Ashanee Dickerson got a career-high on floor.
Florida Athletics

The scene Friday at the O'Connell Center could not have been more different than the one 10 months ago at last year's NCAA Championships.

On a tension-filled afternoon at the Gwinnett Center about 30 miles from downtown Atlanta, the national championship came down to the final rotation.

The Gators were on floor, the Crimson Tide on beam. Florida finished its floor routine and then could only watch as Alabama's Ashley Priess performed on the beam, the final performance of the meet. Priess nailed it and Alabama won its second national title in a row, edging the Gators by .075 points.

Now fast forward to a lively O'Dome on Friday where the ninth-largest crowd in school history (8,074) showed up to watch the first meeting between the Gators and Crimson Tide since last April.

Once again, the final rotation had the Gators on floor and Alabama on beam.

But whatever tension existed had long left the building. An orange-and-blue party was in full swing, punctuated by a dynamic floor routine by senior Ashanee Dickerson. Dickerson's career-best 9.975 floor score highlighted the No. 1 Gators' victory against their fifth-ranked SEC rivals.

"That was the best routine of her four years here, it really was,'' Gators coach Rhonda Faehn said. "That was amazing."

The Gators finished with a team score of 198.100, the second-best mark in the program's history behind only a 198.225 in a narrow loss to UCLA (198.250) in the regular-season finale in March 2004.

"They weren't intimidated,'' Faehn said. "They didn't even focus on anything but what our job was. It was incredible. It was exactly what we were looking for from our athletes and how to respond in a high-pressure situation. They fought for every little thing. That was impressive. Everyone competed with fire and it really showed."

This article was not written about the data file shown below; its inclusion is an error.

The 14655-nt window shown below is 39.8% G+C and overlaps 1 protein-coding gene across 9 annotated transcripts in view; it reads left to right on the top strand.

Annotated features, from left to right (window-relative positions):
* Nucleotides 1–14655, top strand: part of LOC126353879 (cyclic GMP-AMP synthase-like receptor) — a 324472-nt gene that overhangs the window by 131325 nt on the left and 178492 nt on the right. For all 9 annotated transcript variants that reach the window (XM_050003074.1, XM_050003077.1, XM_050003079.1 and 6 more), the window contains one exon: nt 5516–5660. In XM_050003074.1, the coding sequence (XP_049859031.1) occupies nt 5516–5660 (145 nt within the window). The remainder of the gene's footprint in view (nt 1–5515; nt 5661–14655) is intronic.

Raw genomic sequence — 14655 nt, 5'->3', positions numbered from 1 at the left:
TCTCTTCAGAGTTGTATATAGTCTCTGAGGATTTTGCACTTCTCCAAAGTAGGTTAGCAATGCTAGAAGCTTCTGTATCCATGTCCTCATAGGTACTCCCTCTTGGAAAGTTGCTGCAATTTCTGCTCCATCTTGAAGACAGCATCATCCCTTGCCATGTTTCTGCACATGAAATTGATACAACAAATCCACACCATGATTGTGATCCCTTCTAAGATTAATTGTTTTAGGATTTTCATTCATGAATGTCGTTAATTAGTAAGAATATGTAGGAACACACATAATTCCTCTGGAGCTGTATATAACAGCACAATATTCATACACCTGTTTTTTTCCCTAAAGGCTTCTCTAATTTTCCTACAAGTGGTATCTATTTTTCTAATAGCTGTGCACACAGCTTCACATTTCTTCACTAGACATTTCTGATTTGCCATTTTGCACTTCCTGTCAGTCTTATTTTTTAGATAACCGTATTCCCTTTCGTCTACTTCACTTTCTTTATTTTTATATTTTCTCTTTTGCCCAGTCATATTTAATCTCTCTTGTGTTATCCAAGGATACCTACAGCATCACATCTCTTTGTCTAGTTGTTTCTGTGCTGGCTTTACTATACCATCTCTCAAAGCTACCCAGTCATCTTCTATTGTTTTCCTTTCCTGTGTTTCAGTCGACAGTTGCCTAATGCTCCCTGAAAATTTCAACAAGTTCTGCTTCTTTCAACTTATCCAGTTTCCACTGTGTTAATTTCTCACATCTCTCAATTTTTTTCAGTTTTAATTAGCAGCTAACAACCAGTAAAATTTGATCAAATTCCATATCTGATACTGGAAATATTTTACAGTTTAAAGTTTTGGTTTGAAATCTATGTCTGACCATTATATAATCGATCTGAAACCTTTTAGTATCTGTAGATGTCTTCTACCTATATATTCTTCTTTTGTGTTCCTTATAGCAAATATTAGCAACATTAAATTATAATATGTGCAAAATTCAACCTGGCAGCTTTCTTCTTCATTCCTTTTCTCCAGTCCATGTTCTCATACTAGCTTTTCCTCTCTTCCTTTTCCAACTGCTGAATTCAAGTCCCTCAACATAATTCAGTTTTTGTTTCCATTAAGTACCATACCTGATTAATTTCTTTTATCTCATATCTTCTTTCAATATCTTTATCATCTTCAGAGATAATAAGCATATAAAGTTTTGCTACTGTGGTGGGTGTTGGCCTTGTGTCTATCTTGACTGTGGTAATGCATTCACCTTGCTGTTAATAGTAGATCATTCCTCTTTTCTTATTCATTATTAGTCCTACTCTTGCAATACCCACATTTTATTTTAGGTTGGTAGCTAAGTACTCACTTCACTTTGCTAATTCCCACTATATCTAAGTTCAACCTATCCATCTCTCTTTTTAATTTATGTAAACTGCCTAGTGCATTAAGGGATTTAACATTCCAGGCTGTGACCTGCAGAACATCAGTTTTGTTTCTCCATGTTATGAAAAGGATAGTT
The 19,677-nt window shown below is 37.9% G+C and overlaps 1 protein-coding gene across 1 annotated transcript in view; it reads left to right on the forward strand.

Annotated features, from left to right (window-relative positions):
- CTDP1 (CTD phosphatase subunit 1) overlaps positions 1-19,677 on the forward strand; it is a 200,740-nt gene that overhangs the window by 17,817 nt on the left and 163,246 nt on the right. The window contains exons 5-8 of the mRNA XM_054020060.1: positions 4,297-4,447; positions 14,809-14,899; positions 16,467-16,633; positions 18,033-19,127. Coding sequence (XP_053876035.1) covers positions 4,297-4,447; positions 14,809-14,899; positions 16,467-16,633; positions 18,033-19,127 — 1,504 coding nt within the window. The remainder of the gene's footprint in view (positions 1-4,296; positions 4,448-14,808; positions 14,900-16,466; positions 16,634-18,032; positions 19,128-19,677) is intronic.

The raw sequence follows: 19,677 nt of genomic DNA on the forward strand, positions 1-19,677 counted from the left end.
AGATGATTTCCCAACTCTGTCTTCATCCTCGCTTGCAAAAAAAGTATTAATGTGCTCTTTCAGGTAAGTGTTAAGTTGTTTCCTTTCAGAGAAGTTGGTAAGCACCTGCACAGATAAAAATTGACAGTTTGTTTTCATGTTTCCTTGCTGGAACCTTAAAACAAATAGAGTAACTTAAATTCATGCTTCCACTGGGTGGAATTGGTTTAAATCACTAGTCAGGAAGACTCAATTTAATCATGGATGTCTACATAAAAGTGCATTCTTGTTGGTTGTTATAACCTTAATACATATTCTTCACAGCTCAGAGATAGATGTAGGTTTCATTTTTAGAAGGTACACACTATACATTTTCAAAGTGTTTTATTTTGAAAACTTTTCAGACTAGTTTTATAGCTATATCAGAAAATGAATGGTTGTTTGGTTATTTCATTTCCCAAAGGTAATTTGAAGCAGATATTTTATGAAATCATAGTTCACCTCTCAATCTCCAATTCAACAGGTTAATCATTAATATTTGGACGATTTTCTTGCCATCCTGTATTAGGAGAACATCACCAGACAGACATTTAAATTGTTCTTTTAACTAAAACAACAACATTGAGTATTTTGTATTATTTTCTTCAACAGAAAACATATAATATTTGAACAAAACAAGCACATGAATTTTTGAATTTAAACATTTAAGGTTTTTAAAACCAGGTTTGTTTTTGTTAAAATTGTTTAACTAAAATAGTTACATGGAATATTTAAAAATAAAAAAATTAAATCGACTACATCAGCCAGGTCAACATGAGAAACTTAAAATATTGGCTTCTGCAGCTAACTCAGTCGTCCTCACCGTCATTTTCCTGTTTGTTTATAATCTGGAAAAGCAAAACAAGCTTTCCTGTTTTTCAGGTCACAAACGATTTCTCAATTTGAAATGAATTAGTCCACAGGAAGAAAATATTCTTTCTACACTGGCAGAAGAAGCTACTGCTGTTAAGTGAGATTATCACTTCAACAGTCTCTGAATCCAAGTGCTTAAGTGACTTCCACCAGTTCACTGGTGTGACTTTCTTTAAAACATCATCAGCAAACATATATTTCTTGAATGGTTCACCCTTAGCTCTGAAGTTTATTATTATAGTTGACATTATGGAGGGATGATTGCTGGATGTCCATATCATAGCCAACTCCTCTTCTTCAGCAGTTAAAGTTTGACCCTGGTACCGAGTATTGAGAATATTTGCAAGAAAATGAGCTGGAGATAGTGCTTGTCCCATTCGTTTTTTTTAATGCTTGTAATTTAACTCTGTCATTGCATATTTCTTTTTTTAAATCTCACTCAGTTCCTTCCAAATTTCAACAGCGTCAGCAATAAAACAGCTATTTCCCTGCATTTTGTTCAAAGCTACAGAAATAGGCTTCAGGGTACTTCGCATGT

The Gators finished their performance Friday with a score of 49.650 on the floor, matching the best score in school history in that event.

"Come NCAAs, SECs, Regionals, we're going to put our best team out there, and as of right now, I have no worries about what our team is going to look like,'' said freshman Bridget Sloan, who won the all-around title Friday with a collegiate-best 39.675.

Sloan's score matched the NCAA's second-best all-around total this season behind only teammate Kytra Hunter's 39.70 earlier this season versus Auburn.

"Each meet we get a little better and better as a team,'' Sloan said. “We are just on fire right now and I hope we can stay there."

What made Florida's performance even more impressive is that Hunter, the NCAA defending all-around champion, had an off night. Hunter fell off the bars and on the beam before regrouping and scoring a 9.95 on her floor routine.

Faehn said Hunter was unable to practice for three days leading up to the meet while battling stomach flu.

"I think it means we just have an incredible team,'' Sloan said. “There is so much talent on this team right now. It's nice to know that even if you rest a week, there is someone who can take your place who will nail that routine."